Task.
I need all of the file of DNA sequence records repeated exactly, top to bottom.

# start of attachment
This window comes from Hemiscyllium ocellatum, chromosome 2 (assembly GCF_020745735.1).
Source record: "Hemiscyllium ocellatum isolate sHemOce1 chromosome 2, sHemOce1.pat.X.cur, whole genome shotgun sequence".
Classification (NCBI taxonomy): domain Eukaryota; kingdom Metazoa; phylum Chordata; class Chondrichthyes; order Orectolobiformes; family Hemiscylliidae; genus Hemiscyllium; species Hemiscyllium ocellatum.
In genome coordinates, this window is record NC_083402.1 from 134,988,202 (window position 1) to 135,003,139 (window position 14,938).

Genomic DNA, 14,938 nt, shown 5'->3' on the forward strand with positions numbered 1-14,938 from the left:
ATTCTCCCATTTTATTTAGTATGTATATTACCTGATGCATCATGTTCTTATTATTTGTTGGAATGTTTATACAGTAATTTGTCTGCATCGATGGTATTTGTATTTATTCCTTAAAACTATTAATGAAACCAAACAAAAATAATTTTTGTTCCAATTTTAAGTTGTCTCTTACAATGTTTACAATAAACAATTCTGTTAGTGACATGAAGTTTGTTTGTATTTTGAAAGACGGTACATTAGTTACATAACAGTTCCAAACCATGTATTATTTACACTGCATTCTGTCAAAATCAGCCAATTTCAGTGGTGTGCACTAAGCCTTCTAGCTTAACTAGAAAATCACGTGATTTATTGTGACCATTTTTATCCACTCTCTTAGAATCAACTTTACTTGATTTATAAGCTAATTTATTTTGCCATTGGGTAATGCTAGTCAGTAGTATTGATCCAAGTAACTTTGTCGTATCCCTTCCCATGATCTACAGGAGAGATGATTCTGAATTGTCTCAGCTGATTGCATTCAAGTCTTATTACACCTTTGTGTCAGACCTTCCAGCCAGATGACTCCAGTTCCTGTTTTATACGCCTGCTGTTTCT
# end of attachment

This window comes from Hemiscyllium ocellatum, chromosome 2 (assembly GCF_020745735.1).
Source record: "Hemiscyllium ocellatum isolate sHemOce1 chromosome 2, sHemOce1.pat.X.cur, whole genome shotgun sequence".
Classification (NCBI taxonomy): domain Eukaryota; kingdom Metazoa; phylum Chordata; class Chondrichthyes; order Orectolobiformes; family Hemiscylliidae; genus Hemiscyllium; species Hemiscyllium ocellatum.
In genome coordinates, this window is record NC_083402.1 from 134,988,202 (window position 1) to 135,003,139 (window position 14,938).

Genomic DNA, 14,938 nt, shown 5'->3' on the forward strand with positions numbered 1-14,938 from the left:
ATTCTCCCATTTTATTTAGTATGTATATTACCTGATGCATCATGTTCTTATTATTTGTTGGAATGTTTATACAGTAATTTGTCTGCATCGATGGTATTTGTATTTATTCCTTAAAACTATTAATGAAACCAAACAAAAATAATTTTTGTTCCAATTTTAAGTTGTCTCTTACAATGTTTACAATAAACAATTCTGTTAGTGACATGAAGTTTGTTTGTATTTTGAAAGACGGTACATTAGTTACATAACAGTTCCAAACCATGTATTATTTACACTGCATTCTGTCAAAATCAGCCAATTTCAGTGGTGTGCACTAAGCCTTCTAGCTTAACTAGAAAATCACGTGATTTATTGTGACCATTTTTATCCACTCTCTTAGAATCAACTTTACTTGATTTATAAGCTAATTTATTTTGCCATTGGGTAATGCTAGTCAGTAGTATTGATCCAAGTAACTTTGTCGTATCCCTTCCCATGATCTACAGGAGAGATGATTCTGAATTGTCTCAGCTGATTGCATTCAAGTCTTATTACACCTTTGTGTCAGACCTTCCAGCCAGATGACTCCAGTTCCTGTTTTATACGCCTGCTGTTTCT